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Title: Opposite associations between alanine aminotransferase and γ-glutamyl transferase levels and all-cause mortality in type 2 diabetes: Analysis of the Fenofibrate Intervention and Event Lowering in Diabetes (FIELD) study
Austin Authors: Williams, Kathryn H;Sullivan, David R;Nicholson, Geoffrey C;George, Jacob;Jenkins, Alicia J;Januszewski, Andrzej S;Gebski, Val J;Manning, Patrick;Tan, Yong Mong;Donoghoe, Mark W;Ehnholm, Christian;Young, Simon;O'Brien, Richard C ;Buizen, Luke;Twigg, Stephen M;Keech, Anthony C
Affiliation: Austin Health, Heidelberg, Victoria, Australia
Sydney Medical School, University of Sydney, Sydney, NSW, Australia
Royal Prince Alfred Hospital, Sydney, NSW, Australia
National Health and Medical Research Council Clinical Trials Centre, University of Sydney, Sydney, NSW, Australia
Rural Clinical School, University of Queensland, Brisbane, Queensland, Australia
Storr Liver Unit, Westmead Millennium Institute, Westmead Hospital, Sydney, NSW, Australia
Department of Medical and Surgical Sciences, Dunedin School of Medicine, Dunedin, New Zealand
Townsville Diabetes and Endocrine Unit, Townsville Hospital, Townsville, Queensland, Australia
Biomedicum Helsinki, Helsinki, Finland
Diabetes Clinic, Northshore Hospital, Auckland, New Zealand
Issue Date: May-2016
Date: 2016-12-21
Publication information: Metabolism 2016; 65(5): 783-793
Abstract: AIMS: Reported associations between liver enzymes and mortality may not hold true in type 2 diabetes, owing to a high prevalence of non-alcoholic fatty liver disease, which has been linked to cardiovascular disease and mortality in its own right. Our study aimed to determine whether alanine aminotransferase (ALT) or γ-glutamyl transferase (GGT) levels predict mortality in type 2 diabetes, and to examine possible mechanisms. METHODS: Data from the Fenofibrate Intervention and Event Lowering in Diabetes (FIELD) study were analyzed to examine the relationship between liver enzymes and all-cause and cause-specific mortality over 5years. RESULTS: Over 5years, 679 (6.9%) individuals died. After adjustment, for every standard deviation increase in ALT (13.2U/L), the HR for death on study was 0.85 (95% CI 0.78-0.93), p<0.001. Conversely, GGT >70U/L, compared with GGT ≤70U/L, had HR 1.82 (1.48-2.24), p<0.001. For cause-specific mortality, lower ALT was associated with a higher risk of cardiovascular death only, whereas GGT >70U/L was associated with higher risks of death due to cardiovascular disease, cancer and non-cancer/non-cardiovascular causes. The relationship for ALT persisted after adjustment for indirect measures of frailty but was attenuated by elevated hsCRP. CONCLUSIONS: As in the general population, ALT has a negative, and GGT a positive, correlation with mortality in type 2 diabetes when ALT is less than two times the upper limit of normal. The relationship for ALT appears specific for death due to cardiovascular disease. Links of low ALT with frailty, as a potential mechanism for relationships seen, were neither supported nor conclusively refuted by our analysis and other factors are also likely to be important in those with type 2 diabetes.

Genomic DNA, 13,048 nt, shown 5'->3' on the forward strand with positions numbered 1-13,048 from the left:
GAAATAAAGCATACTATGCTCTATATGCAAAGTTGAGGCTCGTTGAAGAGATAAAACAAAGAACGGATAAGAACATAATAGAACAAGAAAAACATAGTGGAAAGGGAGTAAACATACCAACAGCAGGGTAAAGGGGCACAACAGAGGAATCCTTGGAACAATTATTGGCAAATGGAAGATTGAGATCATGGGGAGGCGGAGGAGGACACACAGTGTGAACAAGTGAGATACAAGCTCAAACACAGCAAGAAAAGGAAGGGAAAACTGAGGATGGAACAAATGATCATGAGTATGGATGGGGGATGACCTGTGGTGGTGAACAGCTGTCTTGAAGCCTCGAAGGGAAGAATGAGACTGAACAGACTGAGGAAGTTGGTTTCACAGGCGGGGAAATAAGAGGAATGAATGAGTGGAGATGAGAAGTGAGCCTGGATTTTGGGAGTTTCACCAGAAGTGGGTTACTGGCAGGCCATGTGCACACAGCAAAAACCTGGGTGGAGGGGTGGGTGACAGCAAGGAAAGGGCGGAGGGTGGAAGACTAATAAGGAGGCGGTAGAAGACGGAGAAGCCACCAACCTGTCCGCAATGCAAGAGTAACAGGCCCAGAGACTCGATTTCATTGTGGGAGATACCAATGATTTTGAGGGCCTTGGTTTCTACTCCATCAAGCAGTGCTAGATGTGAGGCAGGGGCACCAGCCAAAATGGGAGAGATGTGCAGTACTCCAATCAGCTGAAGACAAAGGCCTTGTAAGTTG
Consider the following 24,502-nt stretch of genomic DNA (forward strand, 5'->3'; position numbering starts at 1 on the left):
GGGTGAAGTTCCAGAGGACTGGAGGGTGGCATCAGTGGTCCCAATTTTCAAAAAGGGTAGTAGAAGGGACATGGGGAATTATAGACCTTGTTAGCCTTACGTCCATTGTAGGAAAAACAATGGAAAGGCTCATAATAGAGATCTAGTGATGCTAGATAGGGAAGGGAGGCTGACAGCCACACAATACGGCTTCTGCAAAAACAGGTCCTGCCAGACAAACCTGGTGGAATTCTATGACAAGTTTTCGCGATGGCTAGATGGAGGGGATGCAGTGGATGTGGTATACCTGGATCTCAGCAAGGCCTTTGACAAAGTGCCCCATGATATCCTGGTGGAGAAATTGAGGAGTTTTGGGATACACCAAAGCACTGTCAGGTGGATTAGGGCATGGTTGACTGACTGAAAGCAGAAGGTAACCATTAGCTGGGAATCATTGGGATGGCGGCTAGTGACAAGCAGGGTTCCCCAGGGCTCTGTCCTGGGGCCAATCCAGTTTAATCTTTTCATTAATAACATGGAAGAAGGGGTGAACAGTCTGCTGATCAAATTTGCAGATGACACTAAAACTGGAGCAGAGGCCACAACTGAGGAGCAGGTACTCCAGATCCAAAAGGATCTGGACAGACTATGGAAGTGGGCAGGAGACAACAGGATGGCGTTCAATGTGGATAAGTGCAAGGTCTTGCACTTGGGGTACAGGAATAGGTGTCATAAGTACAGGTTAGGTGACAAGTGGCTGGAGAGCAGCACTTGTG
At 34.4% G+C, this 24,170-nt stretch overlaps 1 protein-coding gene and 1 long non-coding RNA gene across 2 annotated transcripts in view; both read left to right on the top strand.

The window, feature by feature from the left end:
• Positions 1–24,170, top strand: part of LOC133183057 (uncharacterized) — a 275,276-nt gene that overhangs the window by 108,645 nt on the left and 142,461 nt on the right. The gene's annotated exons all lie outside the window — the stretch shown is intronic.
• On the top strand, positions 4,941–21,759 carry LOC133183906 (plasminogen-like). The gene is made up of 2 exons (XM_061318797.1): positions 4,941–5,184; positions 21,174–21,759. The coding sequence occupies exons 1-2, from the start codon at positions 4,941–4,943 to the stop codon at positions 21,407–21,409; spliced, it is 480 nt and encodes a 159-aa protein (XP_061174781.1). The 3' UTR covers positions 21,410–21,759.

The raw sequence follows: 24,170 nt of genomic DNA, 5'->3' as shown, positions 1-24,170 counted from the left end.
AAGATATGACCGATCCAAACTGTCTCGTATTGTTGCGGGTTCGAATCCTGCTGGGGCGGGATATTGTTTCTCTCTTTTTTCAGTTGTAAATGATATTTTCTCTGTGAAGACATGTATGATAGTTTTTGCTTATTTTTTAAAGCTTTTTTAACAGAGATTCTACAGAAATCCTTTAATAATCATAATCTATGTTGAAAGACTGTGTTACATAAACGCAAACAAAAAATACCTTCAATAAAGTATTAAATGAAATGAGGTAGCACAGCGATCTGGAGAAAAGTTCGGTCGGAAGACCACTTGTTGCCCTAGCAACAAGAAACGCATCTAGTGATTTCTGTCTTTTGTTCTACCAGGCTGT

DOI: 10.1016/j.metabol.2015.12.008
Journal: Metabolism
PubMed URL:
Type: Journal Article
Subjects: Mortality
Alanine aminotransferase
γ-Glutamyl transferase
Non-alcoholic fatty liver disease
Diabetes mellitus
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